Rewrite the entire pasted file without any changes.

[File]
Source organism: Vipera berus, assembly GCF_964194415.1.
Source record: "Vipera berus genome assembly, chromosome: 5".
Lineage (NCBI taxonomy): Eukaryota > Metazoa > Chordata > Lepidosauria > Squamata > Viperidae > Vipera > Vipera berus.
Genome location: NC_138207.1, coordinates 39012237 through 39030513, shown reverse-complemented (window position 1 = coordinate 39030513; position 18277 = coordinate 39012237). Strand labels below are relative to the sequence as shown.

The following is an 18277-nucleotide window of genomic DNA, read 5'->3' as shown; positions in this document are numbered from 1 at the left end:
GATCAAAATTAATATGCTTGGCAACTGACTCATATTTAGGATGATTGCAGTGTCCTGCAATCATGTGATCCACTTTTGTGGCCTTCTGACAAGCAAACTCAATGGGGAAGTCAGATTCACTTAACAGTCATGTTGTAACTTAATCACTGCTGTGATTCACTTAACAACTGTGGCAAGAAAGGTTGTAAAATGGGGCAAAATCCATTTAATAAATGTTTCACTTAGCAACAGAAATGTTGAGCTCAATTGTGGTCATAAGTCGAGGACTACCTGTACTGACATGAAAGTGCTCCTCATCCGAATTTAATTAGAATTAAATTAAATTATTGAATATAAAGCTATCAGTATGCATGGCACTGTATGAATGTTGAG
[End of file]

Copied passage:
Source organism: Vipera berus, assembly GCF_964194415.1.
Source record: "Vipera berus genome assembly, chromosome: 5".
Lineage (NCBI taxonomy): Eukaryota > Metazoa > Chordata > Lepidosauria > Squamata > Viperidae > Vipera > Vipera berus.
Genome location: NC_138207.1, coordinates 39012237 through 39030513, shown reverse-complemented (window position 1 = coordinate 39030513; position 18277 = coordinate 39012237). Strand labels below are relative to the sequence as shown.

The following is an 18277-nucleotide window of genomic DNA, read 5'->3' as shown; positions in this document are numbered from 1 at the left end:
GATCAAAATTAATATGCTTGGCAACTGACTCATATTTAGGATGATTGCAGTGTCCTGCAATCATGTGATCCACTTTTGTGGCCTTCTGACAAGCAAACTCAATGGGGAAGTCAGATTCACTTAACAGTCATGTTGTAACTTAATCACTGCTGTGATTCACTTAACAACTGTGGCAAGAAAGGTTGTAAAATGGGGCAAAATCCATTTAATAAATGTTTCACTTAGCAACAGAAATGTTGAGCTCAATTGTGGTCATAAGTCGAGGACTACCTGTACTGACATGAAAGTGCTCCTCATCCGAATTTAATTAGAATTAAATTAAATTATTGAATATAAAGCTATCAGTATGCATGGCACTGTATGAATGTTGAG